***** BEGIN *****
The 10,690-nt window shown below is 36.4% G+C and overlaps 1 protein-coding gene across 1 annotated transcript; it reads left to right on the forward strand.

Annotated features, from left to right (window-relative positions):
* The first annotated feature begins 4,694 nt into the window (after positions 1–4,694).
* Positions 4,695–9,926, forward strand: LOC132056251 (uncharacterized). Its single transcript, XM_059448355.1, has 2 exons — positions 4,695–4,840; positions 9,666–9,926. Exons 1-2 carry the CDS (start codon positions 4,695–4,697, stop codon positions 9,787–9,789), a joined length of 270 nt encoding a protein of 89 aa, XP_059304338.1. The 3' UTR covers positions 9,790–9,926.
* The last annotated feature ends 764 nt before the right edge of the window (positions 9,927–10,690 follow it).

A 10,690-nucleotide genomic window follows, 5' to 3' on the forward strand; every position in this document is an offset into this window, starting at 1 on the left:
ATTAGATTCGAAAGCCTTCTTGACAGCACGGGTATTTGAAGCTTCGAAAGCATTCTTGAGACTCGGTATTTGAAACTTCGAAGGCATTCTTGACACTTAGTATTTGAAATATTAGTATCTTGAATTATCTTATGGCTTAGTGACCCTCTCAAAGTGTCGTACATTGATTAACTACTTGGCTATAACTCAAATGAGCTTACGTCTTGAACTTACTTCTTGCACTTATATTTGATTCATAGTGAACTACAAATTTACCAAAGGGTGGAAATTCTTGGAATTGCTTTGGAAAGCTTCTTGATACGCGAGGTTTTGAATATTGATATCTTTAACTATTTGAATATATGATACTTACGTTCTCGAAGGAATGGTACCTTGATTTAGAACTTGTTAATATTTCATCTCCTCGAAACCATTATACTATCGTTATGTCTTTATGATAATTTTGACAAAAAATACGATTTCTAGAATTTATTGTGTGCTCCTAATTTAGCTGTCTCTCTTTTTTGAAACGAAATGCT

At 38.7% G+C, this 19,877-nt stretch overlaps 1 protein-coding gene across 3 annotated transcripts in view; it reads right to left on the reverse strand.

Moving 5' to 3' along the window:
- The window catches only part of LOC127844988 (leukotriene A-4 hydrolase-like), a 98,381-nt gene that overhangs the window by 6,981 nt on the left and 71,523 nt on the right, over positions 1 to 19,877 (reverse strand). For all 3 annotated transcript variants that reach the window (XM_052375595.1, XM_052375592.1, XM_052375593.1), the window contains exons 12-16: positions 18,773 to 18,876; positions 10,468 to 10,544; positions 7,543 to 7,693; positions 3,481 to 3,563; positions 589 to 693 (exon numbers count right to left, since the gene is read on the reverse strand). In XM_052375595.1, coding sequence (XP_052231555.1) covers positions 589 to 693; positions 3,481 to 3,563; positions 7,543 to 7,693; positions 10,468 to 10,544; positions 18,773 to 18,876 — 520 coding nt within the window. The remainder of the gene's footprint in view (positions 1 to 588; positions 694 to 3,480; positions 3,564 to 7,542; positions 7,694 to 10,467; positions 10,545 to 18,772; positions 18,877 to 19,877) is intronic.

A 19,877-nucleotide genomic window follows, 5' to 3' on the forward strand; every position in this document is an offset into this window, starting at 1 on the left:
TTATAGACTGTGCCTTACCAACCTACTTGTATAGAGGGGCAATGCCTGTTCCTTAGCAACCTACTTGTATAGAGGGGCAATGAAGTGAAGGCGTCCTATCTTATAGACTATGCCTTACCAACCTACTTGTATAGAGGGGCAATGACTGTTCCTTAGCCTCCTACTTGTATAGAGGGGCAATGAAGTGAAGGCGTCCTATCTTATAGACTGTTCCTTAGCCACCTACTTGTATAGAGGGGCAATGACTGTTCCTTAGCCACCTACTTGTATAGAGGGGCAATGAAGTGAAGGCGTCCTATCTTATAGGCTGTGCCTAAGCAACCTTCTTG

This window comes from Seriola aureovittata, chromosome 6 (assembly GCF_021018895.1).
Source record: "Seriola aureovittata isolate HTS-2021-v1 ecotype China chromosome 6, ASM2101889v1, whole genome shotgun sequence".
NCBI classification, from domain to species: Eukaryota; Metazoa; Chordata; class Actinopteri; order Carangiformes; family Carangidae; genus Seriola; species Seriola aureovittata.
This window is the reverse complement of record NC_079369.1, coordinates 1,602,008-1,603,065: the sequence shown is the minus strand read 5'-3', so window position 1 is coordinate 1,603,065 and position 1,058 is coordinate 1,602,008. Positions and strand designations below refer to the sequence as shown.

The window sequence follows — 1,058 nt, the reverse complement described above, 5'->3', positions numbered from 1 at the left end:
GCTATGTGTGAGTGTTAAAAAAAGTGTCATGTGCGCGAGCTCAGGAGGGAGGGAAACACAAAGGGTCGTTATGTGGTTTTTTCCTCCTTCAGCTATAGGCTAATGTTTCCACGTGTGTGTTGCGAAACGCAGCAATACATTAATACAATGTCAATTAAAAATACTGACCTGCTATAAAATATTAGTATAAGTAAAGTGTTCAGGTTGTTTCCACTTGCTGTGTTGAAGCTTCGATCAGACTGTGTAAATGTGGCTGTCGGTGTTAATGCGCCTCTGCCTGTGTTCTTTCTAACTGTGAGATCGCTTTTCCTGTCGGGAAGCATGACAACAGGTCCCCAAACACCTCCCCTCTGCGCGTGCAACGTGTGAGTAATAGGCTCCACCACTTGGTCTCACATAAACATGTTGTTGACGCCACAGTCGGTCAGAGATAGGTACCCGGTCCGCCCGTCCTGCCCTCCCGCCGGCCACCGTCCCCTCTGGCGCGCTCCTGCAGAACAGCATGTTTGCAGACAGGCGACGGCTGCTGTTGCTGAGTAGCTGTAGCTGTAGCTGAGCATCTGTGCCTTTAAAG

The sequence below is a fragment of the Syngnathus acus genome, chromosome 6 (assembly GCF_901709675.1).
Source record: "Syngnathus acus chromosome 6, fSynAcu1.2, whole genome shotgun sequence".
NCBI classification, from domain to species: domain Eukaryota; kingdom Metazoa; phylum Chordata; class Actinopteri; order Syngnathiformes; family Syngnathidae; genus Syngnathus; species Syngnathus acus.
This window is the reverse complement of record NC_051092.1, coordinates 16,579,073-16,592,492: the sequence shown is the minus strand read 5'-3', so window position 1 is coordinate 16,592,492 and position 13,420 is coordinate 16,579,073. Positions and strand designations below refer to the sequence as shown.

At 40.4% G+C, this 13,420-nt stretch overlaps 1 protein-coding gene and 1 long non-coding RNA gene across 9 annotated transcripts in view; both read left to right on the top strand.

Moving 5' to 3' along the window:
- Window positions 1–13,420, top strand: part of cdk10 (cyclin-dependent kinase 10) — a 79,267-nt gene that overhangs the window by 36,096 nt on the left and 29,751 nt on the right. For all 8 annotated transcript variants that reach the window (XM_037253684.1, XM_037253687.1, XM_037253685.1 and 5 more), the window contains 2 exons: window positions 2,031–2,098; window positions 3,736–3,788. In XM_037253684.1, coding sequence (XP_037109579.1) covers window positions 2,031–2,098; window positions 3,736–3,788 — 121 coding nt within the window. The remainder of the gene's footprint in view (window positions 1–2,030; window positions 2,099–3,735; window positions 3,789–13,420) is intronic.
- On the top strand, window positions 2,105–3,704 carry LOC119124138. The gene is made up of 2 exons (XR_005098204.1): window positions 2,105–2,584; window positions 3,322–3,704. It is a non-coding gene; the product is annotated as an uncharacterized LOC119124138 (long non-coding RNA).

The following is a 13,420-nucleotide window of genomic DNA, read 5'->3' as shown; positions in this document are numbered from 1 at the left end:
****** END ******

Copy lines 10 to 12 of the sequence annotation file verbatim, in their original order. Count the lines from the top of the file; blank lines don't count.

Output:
- The window catches only part of LOC127844988 (leukotriene A-4 hydrolase-like), a 98,381-nt gene that overhangs the window by 6,981 nt on the left and 71,523 nt on the right, over positions 1 to 19,877 (reverse strand). For all 3 annotated transcript variants that reach the window (XM_052375595.1, XM_052375592.1, XM_052375593.1), the window contains exons 12-16: positions 18,773 to 18,876; positions 10,468 to 10,544; positions 7,543 to 7,693; positions 3,481 to 3,563; positions 589 to 693 (exon numbers count right to left, since the gene is read on the reverse strand). In XM_052375595.1, coding sequence (XP_052231555.1) covers positions 589 to 693; positions 3,481 to 3,563; positions 7,543 to 7,693; positions 10,468 to 10,544; positions 18,773 to 18,876 — 520 coding nt within the window. The remainder of the gene's footprint in view (positions 1 to 588; positions 694 to 3,480; positions 3,564 to 7,542; positions 7,694 to 10,467; positions 10,545 to 18,772; positions 18,877 to 19,877) is intronic.

A 19,877-nucleotide genomic window follows, 5' to 3' on the forward strand; every position in this document is an offset into this window, starting at 1 on the left:
TTATAGACTGTGCCTTACCAACCTACTTGTATAGAGGGGCAATGCCTGTTCCTTAGCAACCTACTTGTATAGAGGGGCAATGAAGTGAAGGCGTCCTATCTTATAGACTATGCCTTACCAACCTACTTGTATAGAGGGGCAATGACTGTTCCTTAGCCTCCTACTTGTATAGAGGGGCAATGAAGTGAAGGCGTCCTATCTTATAGACTGTTCCTTAGCCACCTACTTGTATAGAGGGGCAATGACTGTTCCTTAGCCACCTACTTGTATAGAGGGGCAATGAAGTGAAGGCGTCCTATCTTATAGGCTGTGCCTAAGCAACCTTCTTG